Ease into a healthy, plant-based diet

Posted10/31/2015 7:15 AM

Q: I'm thinking of becoming a vegetarian. But I need to be certain -- is a vegetarian diet really better for your health?

A: The answer is: it depends. Just avoiding meats and eating only vegetables can be accomplished in both healthy and unhealthy ways. After all, a vegetarian who subsists on meat-free pizza and grilled cheese sandwiches isn't doing himself any favors.


And, believe it or not, I've had more than one "vegetarian" patient whose diet was like that.

However, for a while now, it's been clear that healthy, plant-based diets may improve long-term health. Such healthy vegetarian diets include proteins from vegetables (peas, spinach, broccoli, Brussels sprouts and many others) and carbs from whole grains.

Several recent studies have provided evidence of health benefits of plant-based diets. In one study, researchers found that vegetarians have the lowest average body mass index (BMI). Meat eaters have the highest BMIs. Excess weight is associated with a higher risk for Type 2 diabetes, heart disease and other illnesses.

Another study found that eating a vegetarian diet reduced the overall risk of all cancers compared with eating a non-vegetarian diet. And a third study showed that vegetarian diets were associated with a lower risk of death from all causes.

These studies were what are called observational studies. Large numbers of people were followed for a long time. Those people who chose to emphasize plant-based foods in their diets had better health. But the studies could not prove that the plant-based diets were the cause of the better health.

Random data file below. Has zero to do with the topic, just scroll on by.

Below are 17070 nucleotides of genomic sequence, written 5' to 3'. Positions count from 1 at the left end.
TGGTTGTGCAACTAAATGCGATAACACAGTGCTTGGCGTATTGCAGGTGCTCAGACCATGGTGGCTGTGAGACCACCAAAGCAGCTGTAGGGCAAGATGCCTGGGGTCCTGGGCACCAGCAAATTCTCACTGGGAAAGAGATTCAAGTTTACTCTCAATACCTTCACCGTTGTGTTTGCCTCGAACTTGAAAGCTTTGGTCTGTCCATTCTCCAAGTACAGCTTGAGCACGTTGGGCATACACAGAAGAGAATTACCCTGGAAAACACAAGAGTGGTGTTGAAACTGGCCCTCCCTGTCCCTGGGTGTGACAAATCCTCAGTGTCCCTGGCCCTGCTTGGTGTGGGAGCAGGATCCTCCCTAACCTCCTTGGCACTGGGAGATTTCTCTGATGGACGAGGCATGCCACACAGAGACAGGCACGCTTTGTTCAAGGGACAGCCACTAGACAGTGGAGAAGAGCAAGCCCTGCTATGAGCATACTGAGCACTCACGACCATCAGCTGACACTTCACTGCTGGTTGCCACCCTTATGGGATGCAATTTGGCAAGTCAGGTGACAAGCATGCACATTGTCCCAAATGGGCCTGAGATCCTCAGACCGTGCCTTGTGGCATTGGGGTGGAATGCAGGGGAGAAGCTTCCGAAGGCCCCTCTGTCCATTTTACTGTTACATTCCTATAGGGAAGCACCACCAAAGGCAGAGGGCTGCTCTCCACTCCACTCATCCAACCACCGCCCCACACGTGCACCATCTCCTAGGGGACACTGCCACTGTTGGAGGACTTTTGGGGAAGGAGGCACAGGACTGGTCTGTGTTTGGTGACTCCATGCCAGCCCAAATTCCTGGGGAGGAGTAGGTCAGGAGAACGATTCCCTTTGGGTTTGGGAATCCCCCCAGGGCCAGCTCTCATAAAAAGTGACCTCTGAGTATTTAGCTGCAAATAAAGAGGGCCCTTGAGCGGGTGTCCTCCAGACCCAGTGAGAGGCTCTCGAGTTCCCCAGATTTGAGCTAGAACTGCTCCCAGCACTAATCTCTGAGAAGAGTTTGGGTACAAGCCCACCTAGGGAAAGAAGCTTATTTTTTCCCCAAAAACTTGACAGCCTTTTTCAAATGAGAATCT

by signing up you agree to our terms of service

That kind of proof requires randomized trials, in which some people are chosen at random to eat plant-based diets and others are not. Because they are expensive to conduct, such randomized trials tend to involve smaller numbers of people followed for shorter times.

There have been quite a number of such randomized trials. They have generally shown that risk factors for heart disease, stroke and diabetes (like blood pressure, blood cholesterol and sugar) are better with plant-based diets.

A few studies have been large enough and long enough to actually show lower rates of these diseases and of premature death. So while I don't consider it proven beyond a doubt, I do think it is likely that healthy plant-based diets (particularly the Mediterranean diet) really are better for our health.

If you want to transition to a more plant-based diet, start slowly.

Deliberately make a vegetarian meal one day a week. (Meatless Mondays are popular these days.)


Then move to a few meatless meals per week.

You'll also have to change the way you think about your plate. Dinner won't center around a large chunk of meat.

Vegetarian meals mix proteins, fats and vegetables together. Stews, soups and one-pot meals with beans, whole grains and vegetables are popular options. Good sources of plant-based proteins and fats include avocados, peanut butter and nuts.

I've put a longer list of where to find plant protein and fats on my website, AskDoctorK.com.

• Dr. Anthony Komaroff is a physician and professor at Harvard Medical School. To send questions, go to AskDoctorK.com, or write: Ask Doctor K, 10 Shattuck St., Second Floor, Boston, MA 02115.

Go to comments: 0 posted
Article Comments
Guidelines: Keep it civil and on topic; no profanity, vulgarity, slurs or personal attacks. People who harass others or joke about tragedies will be blocked. If a comment violates these standards or our terms of service, click the "flag" link in the lower-right corner of the comment box. To find our more, read our FAQ.